By asking for the business’s details and the contact information for accounts payable – or at least the person who’s responsible for paying – you’ll have the details you need to keep on top of them during the credit period and in the event you need to outsource the debt to a specialist agency.
8. Terms & Conditions
Similarly, your Terms & Conditions can be a vital tool both to deter customers from paying late, and to protect your business in the event they fail to pay on time.
They allow you to detail what will happen in the event they don’t pay, and specify a set time period in which disputes, which are a common stalling tactic, can be raised.
By asking the customer to agree to (and sign) them at the start of your relationship, you can then fall back on them should they fail to pay and a debt collection agency is instructed or legal proceedings are commenced.
Not sure what to include? Here are 12 things to cover off in your Terms & Conditions.
9. Your telephone
While some of the tools we’ve covered so far might be new to you, your telephone remains one of the most important apparatus when it comes to combating late payment.
While email reminders and letters have a place, there are certain instances where a good old-fashioned telephone call can have the biggest impact to encourage payment from customers.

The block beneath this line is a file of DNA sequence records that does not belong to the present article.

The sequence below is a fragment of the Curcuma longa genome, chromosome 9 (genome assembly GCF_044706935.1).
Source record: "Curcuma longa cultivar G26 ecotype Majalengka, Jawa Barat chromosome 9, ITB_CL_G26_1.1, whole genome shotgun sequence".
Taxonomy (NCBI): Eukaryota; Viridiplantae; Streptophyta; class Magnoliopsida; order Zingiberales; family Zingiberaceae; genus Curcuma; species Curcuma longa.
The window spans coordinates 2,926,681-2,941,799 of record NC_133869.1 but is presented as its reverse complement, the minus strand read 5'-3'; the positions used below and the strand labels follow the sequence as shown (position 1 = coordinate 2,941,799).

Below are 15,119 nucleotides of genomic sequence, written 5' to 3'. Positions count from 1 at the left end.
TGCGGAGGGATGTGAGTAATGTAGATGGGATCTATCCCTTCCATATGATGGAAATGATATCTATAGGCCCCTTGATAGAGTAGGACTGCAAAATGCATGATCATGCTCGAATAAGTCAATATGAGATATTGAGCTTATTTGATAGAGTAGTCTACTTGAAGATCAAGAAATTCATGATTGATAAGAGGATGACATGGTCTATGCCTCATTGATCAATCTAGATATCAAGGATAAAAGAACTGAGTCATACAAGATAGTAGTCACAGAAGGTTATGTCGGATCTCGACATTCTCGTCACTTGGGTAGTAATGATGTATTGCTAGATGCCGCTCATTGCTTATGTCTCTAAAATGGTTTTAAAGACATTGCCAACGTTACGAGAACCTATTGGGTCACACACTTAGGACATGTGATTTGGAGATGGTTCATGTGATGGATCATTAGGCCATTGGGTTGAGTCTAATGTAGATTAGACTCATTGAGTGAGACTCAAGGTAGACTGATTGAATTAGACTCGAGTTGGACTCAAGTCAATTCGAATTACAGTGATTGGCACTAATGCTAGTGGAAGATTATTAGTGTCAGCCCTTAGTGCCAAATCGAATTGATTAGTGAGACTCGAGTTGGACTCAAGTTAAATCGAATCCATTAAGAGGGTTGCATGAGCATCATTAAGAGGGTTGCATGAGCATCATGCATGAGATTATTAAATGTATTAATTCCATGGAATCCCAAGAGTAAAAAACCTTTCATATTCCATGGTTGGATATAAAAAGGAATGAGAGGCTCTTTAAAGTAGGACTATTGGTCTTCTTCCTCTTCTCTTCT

For instance, it’s easy for customers to ignore an email or a letter. But many people find it difficult to argue their way out of paying when asked directly why an invoice hasn’t been paid. Even if they can you’ll still gain a reason for the delay and be able to work with the customer to obtain payment.
More than this, you can use telephone calls to build a rapport with your customers. If they like you, it’s less likely they’ll delay payment. This rapport can commence as soon as the invoice is sent; call them to confirm receipt and that everything is as they expected, and use this opportunity to confirm the payment deadline. You’d be amazed the impact this can have.
Take a look at what you should cover in your courtesy call, and the five calls your credit control team should be making to every customer.
If your business is struggling with late payment, we could help. As an award-winning debt collection agency, we help businesses of all sizes to recover aged and disputed debt. Get a debt collection quote or request a call back to discover how we could help you too.